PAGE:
It’s been a long time since Sony has held much sway in the market for portable audio players, but there’s one demographic with whom the Japanese company is still incredibly popular: American prisoners.
This is all thanks to an AM/FM radio built especially for the market. Known in typically utilitarian Sony-speak as the SRF-39FP (the FP stands for ‘Federal Prison’) the radio was first released fifteen years ago but remains a firm favourite to this day.
This is according to Joshua Hunt, author of an article for The New Yorker that outlines the enduring appeal of the so-called “iPod of prison”.
As with most gadgets, the appeal lies in the specs: the radio’s clear plastic build means that inmates can’t use it to smuggle contraband around the prison; it’s reportedly near-indestructible; it runs for forty hours from a single AA battery (a big plus given the limited budget of prisoners) and its also exceptionally powerful.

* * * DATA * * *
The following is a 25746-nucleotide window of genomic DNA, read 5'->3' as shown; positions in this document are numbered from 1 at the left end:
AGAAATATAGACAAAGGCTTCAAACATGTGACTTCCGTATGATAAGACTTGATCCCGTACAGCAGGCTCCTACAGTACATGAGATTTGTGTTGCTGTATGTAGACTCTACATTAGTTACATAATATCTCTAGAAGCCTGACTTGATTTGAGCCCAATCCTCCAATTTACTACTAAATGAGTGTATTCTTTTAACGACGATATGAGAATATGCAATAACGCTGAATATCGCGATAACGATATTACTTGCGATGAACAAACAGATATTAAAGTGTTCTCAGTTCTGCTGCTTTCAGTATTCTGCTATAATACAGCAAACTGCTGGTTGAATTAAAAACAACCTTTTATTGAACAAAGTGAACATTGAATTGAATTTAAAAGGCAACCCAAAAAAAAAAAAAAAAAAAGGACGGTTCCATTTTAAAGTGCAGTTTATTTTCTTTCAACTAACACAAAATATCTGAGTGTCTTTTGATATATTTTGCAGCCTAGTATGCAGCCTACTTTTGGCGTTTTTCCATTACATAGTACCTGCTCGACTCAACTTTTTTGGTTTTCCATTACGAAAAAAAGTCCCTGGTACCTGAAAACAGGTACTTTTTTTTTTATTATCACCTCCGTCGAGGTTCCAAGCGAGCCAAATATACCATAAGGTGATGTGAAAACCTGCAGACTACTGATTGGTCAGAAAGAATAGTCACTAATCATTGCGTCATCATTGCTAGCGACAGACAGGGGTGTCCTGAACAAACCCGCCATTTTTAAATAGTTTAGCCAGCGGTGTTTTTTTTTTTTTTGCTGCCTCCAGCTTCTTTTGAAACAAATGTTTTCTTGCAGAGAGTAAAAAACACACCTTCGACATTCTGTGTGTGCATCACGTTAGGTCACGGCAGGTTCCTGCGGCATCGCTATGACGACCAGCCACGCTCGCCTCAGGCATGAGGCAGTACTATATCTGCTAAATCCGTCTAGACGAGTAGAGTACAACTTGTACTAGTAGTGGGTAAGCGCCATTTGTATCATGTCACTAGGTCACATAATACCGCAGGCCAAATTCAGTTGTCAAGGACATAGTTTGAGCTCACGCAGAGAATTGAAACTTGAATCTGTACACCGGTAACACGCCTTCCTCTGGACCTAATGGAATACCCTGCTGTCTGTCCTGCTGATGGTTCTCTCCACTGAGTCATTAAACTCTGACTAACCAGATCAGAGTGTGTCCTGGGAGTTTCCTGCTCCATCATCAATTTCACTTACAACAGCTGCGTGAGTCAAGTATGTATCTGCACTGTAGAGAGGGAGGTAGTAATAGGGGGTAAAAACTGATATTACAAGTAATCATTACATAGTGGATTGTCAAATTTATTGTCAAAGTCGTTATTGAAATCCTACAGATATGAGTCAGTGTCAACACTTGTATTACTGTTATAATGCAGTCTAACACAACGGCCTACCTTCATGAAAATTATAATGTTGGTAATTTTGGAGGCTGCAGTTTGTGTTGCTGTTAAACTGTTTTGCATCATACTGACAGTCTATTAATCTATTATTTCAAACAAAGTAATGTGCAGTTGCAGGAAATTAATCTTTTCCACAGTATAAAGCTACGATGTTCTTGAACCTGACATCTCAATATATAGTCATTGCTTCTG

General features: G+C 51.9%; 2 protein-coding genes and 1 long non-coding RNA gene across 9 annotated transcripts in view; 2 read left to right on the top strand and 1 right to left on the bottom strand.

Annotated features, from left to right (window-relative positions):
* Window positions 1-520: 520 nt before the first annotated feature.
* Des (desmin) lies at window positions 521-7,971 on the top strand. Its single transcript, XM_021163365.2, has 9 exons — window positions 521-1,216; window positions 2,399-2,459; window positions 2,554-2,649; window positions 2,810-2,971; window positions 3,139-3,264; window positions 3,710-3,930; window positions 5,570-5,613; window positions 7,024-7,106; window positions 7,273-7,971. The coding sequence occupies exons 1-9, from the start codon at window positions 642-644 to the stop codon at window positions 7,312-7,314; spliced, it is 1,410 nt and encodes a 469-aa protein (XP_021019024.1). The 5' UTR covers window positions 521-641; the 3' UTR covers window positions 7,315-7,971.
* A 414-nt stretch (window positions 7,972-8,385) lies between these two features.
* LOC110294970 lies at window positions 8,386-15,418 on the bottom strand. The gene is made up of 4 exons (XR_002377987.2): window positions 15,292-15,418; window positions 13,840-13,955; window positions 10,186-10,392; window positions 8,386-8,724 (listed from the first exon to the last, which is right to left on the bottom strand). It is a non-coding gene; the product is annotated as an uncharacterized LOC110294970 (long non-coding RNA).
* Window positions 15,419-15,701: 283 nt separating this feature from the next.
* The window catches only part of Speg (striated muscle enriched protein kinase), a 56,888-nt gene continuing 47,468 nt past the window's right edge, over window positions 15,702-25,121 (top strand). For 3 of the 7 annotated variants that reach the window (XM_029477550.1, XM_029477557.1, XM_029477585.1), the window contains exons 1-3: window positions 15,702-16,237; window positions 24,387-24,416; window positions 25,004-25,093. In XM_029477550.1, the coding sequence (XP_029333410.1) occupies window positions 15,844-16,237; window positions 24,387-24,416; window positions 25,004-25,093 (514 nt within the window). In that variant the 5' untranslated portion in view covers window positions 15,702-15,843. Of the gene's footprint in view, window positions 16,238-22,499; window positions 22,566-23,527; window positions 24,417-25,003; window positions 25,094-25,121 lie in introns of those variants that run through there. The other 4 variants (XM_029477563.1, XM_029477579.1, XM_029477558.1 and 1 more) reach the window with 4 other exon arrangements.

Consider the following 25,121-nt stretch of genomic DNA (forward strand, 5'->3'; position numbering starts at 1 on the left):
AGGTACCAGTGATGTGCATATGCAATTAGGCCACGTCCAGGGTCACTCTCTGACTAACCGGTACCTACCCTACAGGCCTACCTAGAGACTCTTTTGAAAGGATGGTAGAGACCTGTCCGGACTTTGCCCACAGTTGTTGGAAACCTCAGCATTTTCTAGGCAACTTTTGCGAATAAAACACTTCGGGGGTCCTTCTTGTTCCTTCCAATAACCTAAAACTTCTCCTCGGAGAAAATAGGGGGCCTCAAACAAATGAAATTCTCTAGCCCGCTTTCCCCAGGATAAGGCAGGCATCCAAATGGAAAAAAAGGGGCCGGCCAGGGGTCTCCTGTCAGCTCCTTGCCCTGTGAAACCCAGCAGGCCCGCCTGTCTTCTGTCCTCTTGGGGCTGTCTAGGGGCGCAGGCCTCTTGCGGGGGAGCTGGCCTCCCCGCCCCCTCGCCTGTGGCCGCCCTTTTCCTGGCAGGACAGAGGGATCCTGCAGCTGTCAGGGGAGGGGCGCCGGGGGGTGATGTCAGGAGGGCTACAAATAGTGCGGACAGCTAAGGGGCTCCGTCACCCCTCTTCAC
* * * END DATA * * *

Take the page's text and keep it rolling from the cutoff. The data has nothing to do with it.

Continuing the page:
The receiver is so strong that Hunt reports the story of one enthusiast who used the device to pick up signals from Japan, a distance of just under 7000 miles – perfect for getting good reception behind those thick, prison walls.
Of course, for a prisoner a radio is about more than just entertainment – it provides a lifeline to the outside world whilst also offering a rare chance for privacy in a life that is being constantly watched. For more info on this fascinating bit of tech trivia, check out Hunt's original article.